Thorny Devil

Thorny Devil

Mountain devil, Thorny lizard, Thorny dragon, moloch

Moloch horridus
Population size
Life Span
15-20 yrs
28.5-57 g
21 cm

Thorny devils are small lizards native to Australia. These unique creatures are colored in camouflaging shades of desert browns and tans. These colors change from pale colors during warm weather to darker colors during cold weather. Thorny devils are covered entirely with conical spines. These thorny scales also help to defend them from predators. These lizards also feature a spiny "false head" on the back of their neck, which they present to potential predators by dipping their real head. The "false head" is made of soft tissue.



Thorny devils are found in the Southern and Western parts of Australia. They live in the arid scrubland and desert that covers most of the central part of the country, sandplain and sandridge desert in the deep interior and the mallee belt (a region in southern Western Australia). Thorny devils can also be found in shrubland and Acacia woodland.

Thorny Devil habitat map

Climate zones

Habits and Lifestyle

Thorny devils lead a solitary life and are active during the day. They live in burrows that they dig themselves and don't travel far from their shelters. Thorny devils are not territorial and their home ranges can overlap with other individuals. They usually remain active in March-May and in August-December. From January to February and in June-July, Thorny devils hibernate in their burrows. In order to defend themselves from predators, these little creatures use their hard sharp spines that dissuade attacks by predators by making them difficult to swallow. They also roll themselves into a ball when they feel threatened by lowering their head between their front legs, presenting their "false head". This usually confuses predators and they attack the knob instead of the real head of Thorny devils.

Group name

Diet and Nutrition

Thorny devils are carnivores (insectivores). They feed mainly on ants and often eat thousands of these insects in one day.

Mating Habits

90 to 132 days
3-4 months
3 to 10
at birth
3-10 eggs

Thorny devils mate from August to December. During this time males try to attract females with the help of display that involves head bobbing and waving their legs. After mating females lay a clutch of 3 to 10 eggs in a nesting burrow about 30 cm underground. The eggs usually hatch after about three to four months. Once the young hatch, they are left to fend for themselves.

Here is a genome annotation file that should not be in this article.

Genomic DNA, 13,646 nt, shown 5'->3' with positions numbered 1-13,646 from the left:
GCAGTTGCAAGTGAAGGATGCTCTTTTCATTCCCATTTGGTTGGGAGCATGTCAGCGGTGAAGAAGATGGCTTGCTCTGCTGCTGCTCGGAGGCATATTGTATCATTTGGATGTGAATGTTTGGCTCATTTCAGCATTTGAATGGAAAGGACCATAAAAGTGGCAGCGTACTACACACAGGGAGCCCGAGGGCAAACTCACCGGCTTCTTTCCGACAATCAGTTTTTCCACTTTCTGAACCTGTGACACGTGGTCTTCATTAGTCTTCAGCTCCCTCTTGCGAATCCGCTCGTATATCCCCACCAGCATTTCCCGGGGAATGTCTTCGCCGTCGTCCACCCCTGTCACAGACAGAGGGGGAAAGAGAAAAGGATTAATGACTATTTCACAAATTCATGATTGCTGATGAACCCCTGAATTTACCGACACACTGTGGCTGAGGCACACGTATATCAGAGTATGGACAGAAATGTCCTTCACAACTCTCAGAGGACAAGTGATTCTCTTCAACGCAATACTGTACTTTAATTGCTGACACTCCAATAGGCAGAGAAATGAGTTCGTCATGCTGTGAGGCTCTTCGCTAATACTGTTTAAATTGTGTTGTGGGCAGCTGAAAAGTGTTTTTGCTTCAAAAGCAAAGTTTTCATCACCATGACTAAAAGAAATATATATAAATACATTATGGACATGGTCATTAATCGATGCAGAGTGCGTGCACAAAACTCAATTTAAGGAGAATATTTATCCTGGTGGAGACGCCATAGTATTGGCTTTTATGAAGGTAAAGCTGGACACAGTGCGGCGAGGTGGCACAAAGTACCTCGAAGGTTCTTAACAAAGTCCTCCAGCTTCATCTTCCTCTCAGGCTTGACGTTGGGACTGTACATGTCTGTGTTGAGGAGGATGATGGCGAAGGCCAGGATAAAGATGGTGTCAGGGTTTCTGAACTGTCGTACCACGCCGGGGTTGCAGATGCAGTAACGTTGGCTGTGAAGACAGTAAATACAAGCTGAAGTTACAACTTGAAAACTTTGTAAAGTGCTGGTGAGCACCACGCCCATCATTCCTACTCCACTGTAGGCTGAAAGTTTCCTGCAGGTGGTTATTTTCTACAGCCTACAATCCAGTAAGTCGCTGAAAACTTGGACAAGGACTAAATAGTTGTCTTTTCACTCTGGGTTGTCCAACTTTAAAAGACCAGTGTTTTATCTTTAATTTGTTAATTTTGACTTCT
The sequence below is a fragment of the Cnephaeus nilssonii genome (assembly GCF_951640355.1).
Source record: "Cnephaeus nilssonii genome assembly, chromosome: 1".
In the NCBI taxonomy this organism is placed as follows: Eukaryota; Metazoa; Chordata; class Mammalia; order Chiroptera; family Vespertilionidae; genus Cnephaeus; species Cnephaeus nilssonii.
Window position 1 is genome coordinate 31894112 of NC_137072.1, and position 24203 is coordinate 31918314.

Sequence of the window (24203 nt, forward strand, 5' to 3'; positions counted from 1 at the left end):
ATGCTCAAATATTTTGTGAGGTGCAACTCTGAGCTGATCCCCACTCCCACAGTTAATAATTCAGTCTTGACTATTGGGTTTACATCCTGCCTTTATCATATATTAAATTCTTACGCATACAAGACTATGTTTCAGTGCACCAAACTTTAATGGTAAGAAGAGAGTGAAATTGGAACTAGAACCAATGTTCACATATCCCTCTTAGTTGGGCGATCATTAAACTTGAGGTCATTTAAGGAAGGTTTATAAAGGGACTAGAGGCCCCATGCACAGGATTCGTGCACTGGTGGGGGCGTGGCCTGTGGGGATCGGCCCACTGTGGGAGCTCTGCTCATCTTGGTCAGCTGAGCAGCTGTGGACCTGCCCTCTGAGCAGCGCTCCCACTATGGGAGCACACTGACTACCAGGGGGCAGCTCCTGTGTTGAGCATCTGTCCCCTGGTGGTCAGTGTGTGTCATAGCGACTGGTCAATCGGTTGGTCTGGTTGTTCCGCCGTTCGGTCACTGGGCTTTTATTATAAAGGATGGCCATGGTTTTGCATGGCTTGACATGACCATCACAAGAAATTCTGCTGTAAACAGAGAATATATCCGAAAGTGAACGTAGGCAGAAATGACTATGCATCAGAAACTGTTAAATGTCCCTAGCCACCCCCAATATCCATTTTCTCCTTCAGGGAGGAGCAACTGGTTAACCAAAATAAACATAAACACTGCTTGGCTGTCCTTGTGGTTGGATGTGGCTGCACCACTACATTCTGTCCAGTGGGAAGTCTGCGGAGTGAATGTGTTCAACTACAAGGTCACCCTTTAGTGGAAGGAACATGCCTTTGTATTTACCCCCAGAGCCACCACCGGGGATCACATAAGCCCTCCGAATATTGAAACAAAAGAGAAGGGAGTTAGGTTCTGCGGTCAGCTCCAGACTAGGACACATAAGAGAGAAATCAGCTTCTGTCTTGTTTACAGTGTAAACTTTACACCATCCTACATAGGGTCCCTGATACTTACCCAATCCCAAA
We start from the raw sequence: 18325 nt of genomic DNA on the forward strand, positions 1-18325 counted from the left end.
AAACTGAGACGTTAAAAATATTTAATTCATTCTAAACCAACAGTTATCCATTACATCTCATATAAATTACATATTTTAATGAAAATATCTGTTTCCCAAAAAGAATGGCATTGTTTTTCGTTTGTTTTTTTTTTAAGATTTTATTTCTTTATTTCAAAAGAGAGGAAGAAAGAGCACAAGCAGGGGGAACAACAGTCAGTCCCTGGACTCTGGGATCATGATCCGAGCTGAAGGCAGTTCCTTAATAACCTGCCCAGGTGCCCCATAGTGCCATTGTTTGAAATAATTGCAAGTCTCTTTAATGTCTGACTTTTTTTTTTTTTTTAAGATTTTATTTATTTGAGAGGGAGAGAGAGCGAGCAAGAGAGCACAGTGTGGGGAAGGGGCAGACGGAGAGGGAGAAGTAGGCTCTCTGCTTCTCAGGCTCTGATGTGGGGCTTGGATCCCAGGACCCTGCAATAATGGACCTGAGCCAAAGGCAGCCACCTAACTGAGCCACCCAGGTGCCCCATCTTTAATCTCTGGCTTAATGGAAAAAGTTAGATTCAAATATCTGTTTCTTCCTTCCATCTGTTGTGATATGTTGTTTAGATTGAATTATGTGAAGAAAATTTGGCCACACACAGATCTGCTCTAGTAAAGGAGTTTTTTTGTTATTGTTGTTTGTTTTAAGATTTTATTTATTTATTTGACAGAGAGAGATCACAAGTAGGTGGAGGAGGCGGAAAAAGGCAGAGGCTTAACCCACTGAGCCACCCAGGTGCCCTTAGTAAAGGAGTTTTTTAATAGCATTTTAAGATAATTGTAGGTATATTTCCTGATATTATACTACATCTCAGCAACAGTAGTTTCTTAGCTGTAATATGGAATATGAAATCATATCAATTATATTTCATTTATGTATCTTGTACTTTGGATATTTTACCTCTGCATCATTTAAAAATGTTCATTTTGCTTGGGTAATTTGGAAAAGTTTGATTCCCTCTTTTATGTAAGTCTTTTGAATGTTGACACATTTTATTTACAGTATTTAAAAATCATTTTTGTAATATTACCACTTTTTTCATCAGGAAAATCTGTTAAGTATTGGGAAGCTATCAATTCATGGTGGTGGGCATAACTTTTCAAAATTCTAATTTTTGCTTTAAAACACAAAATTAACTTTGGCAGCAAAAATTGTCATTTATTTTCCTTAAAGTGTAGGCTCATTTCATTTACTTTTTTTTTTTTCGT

Population threats

There are no major threats to Thorny devils at present.

Population number

According to IUCN, the Thorny devil is locally common but no overall population estimate is available. Currently, this species is classified as Least Concern (LC) on the IUCN Red List and its numbers today are stable.

Ecological niche

Thorny devils are very important for the ecosystem of their habitat. Being ant-specialist predators, they hugely influence their local communities.

Fun Facts for Kids

  • The names given to Thorny devils reflect their appearance: the two large horned scales on their head complete the illusion of a dragon or devil. The name Moloch was used for a deity of the ancient Near East, usually depicted as a hideous beast. Thorny devils also have other nicknames people have given them such as the "devil lizard", "horned lizard", and the "thorny toad".
  • Thorny devils have ridged scales that allow the animals to collect water by simply touching it with any part of the body, usually the limbs; the capillary principle allows the water to be transported to the mouth through the skin. And in extreme circumstances, Thorny devils may simply bury themselves in the sand and get moisture from it.
  • Thorny devils have a very unusual gait; it involves freezing and rocking as the animal moves about slowly in search of food, water, or mates.
  • Thorny devils can eat up to 3,000 ants at a time.
  • Thorny devils can inflate their chests with air to appear bigger for predators and scare them as it makes it harder to swallow them.


1. Thorny Devil on Wikipedia -
2. Thorny Devil on The IUCN Red List site -

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